A letter a day to number 10. No 1,461
Saturday 11 June 2016.
Dear Mr Cameron,
If there is anything worse than a war of aggression, the supreme international war crime, it has to be a government that is engaged in a war of aggression yet denies it to the people it purports to serve.
War has always been murder by proxy, getting someone else to do your dirty work for you. The power to make war is exclusive to governments, whether democratic or a dictatorship, the people have no power to commit a nation to war, but they bear the responsibility and burden for fighting wars, all wars.
There is a parallel with wealth creation, the labour force carries the burden for wealth creation and yet has no part in the profit and wealth that comes from it’s labour. In both wealth and war, ordinary people are the sacrifice.
And are those who benefit from war and wealth grateful? Not a bit of it. ordinary people are the gift that keeps on giving, the cash cow for war and the muscle for wealth creation and almost universally despised by those who benefit from the sacrifice of their lives.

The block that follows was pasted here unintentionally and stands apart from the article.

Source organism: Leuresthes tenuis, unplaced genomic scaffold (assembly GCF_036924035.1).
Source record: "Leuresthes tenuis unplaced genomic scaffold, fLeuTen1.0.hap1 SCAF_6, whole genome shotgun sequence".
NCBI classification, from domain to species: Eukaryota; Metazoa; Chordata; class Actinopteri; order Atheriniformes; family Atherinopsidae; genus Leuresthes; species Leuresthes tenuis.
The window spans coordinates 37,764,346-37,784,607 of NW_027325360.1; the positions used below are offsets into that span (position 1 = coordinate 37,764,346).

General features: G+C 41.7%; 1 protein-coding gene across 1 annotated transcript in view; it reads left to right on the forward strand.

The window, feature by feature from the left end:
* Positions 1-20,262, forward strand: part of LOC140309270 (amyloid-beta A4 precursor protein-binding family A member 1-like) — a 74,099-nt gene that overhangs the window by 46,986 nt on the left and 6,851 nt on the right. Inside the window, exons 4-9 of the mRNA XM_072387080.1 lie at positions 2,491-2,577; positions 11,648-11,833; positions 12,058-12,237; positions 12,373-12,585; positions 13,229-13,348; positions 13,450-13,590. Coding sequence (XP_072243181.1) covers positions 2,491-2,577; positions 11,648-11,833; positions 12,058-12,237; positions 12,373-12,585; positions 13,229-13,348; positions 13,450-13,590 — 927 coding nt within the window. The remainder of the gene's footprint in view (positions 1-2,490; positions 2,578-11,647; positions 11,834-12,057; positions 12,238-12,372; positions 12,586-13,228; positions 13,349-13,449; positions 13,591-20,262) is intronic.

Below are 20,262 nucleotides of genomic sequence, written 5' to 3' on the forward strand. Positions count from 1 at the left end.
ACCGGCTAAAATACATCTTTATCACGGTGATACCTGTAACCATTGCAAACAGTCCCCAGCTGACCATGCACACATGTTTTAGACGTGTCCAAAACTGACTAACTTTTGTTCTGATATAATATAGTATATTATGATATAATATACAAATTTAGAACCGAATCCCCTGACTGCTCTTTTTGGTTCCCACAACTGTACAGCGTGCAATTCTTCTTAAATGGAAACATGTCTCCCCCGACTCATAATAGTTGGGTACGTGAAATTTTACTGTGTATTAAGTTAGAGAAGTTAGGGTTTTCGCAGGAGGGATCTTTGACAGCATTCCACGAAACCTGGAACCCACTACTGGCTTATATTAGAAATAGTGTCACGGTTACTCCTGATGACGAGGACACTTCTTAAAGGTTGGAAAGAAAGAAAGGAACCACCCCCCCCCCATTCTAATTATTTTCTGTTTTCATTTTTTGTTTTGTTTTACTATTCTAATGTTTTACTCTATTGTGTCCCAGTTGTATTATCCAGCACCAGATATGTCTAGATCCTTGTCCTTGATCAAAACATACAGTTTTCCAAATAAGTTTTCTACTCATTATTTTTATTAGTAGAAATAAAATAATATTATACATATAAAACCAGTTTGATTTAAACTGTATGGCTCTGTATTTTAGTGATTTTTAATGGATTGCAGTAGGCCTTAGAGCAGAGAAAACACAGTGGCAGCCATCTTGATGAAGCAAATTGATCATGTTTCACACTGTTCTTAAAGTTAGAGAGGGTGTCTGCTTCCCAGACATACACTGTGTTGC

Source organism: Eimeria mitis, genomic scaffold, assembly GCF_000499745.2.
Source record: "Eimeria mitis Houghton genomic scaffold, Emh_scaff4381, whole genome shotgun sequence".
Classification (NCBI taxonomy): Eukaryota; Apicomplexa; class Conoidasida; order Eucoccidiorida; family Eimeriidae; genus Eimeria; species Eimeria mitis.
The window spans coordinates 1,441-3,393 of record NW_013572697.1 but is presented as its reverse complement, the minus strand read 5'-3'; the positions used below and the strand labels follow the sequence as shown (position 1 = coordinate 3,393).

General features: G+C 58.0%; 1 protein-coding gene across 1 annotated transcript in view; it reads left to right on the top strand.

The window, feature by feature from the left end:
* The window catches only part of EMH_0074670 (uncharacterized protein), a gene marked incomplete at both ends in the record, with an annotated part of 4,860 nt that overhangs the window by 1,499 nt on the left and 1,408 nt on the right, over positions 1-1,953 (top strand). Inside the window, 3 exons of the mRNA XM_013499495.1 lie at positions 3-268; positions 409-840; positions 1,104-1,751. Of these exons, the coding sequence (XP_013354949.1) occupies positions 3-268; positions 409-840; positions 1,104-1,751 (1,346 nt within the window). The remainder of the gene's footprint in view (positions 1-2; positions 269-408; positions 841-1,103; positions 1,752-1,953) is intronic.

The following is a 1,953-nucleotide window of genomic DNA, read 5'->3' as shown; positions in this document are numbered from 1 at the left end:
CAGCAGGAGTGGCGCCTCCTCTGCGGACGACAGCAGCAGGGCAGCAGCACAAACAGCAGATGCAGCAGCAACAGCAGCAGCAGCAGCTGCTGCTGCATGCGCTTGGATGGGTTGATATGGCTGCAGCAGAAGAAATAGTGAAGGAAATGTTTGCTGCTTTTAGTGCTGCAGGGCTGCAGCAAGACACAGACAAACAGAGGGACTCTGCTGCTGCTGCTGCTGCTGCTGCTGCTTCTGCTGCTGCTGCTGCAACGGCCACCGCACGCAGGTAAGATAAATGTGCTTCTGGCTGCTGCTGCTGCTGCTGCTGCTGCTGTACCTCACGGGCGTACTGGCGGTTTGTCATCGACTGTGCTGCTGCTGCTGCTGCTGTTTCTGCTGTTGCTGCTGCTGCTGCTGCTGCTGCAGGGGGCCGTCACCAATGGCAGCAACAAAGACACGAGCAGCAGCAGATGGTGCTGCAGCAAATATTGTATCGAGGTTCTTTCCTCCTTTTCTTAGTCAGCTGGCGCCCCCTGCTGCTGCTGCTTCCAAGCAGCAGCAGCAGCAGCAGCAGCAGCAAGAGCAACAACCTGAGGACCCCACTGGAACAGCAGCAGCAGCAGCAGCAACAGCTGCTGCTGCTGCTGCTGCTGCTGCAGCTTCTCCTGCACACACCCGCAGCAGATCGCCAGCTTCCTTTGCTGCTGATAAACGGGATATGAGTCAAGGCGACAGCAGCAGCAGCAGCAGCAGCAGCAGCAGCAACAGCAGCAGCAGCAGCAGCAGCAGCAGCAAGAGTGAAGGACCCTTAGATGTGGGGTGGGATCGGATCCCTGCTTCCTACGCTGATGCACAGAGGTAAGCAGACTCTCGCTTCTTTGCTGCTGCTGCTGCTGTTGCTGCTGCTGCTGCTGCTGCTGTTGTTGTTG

In today’s ever more mechanised war, the victims of war are no longer standing armies locked in bloody mortal combat, the flower of the nations youth conscripted to die as in WWI. According to Unicef, in 1900 civilian war fatalities were around 5%, by the 1990’s civilian deaths had exceeded 90% including millions of children. Unicef reports that it is estimated (merely estimated mark you, for who can count the dead in the devastation and terror of war?) that, ‘500,000 under-five-year-olds died as a result of armed conflicts in 1992 alone’. The sacrifice of innocents is accepted, ignored and dismissed by those who prosecute the atrocity of war across the planet.
War is terrorism, in fact it is the ultimate terrorism, for no other terrorism exploits the full resources of nations that only governments can command, including the lives of its people.
That Michael Fallon has consistently denied Britain’s part in the Saudi Arabian war of aggression against Yemen, until now, should be regarded and treated as a war crime. The “humanitarian catastrophe” ‘precipitated by the Arab world’s richest country bombing its poorest has been almost total’, reported the UN envoy to Yemen and British bombs are responsible. UK arms companies enriched themselves with £2.8bn in the first year alone from the murder of innocents and Michael Fallon probably sleeps like a baby at night far from the screams of terror, torment and ruin.